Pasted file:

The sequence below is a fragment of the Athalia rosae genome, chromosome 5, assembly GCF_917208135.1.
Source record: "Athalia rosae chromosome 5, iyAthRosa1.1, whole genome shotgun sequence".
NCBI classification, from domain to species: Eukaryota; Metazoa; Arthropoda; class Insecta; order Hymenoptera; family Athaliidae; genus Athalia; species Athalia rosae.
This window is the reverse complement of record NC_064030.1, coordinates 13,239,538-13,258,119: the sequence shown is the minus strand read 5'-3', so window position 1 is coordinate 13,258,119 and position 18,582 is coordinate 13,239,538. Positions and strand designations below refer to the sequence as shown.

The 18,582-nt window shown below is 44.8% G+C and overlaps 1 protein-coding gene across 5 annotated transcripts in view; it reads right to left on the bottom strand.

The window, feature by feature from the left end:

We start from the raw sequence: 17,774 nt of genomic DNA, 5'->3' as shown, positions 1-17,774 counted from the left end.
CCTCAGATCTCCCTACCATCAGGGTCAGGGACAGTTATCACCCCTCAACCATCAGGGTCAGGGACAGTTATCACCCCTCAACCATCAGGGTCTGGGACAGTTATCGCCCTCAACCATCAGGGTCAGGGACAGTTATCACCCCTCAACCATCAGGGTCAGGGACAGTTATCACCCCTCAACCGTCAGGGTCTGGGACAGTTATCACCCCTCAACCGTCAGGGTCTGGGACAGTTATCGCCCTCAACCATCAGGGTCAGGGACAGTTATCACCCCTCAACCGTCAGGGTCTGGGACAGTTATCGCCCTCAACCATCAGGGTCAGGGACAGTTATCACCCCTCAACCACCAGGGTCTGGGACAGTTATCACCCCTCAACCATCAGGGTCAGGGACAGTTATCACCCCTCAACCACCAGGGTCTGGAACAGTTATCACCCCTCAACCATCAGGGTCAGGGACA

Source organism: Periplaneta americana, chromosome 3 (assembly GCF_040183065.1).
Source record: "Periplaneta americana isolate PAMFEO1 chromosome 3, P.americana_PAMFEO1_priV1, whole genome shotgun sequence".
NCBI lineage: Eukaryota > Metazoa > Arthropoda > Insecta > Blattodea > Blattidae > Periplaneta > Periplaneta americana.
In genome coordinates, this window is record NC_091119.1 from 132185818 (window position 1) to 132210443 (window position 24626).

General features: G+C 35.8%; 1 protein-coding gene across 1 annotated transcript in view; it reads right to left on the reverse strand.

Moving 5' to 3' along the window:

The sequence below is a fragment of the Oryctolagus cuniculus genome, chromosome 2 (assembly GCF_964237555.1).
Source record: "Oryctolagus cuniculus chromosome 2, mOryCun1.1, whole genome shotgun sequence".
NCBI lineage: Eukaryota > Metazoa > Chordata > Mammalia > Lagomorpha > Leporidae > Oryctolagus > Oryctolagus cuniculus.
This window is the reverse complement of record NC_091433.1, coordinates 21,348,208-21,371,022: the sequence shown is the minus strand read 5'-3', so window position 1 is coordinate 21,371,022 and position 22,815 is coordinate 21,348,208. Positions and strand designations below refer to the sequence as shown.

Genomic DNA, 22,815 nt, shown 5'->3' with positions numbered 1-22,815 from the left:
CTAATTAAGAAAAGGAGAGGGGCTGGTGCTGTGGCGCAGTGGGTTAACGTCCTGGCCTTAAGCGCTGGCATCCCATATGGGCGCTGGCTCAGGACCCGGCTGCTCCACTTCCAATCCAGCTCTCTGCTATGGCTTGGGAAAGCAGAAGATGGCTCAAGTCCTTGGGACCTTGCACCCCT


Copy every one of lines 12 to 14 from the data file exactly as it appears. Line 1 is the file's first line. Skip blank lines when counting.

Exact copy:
In genome coordinates, this window is record NC_091119.1 from 132185818 (window position 1) to 132210443 (window position 24626).

General features: G+C 35.8%; 1 protein-coding gene across 1 annotated transcript in view; it reads right to left on the reverse strand.

Moving 5' to 3' along the window: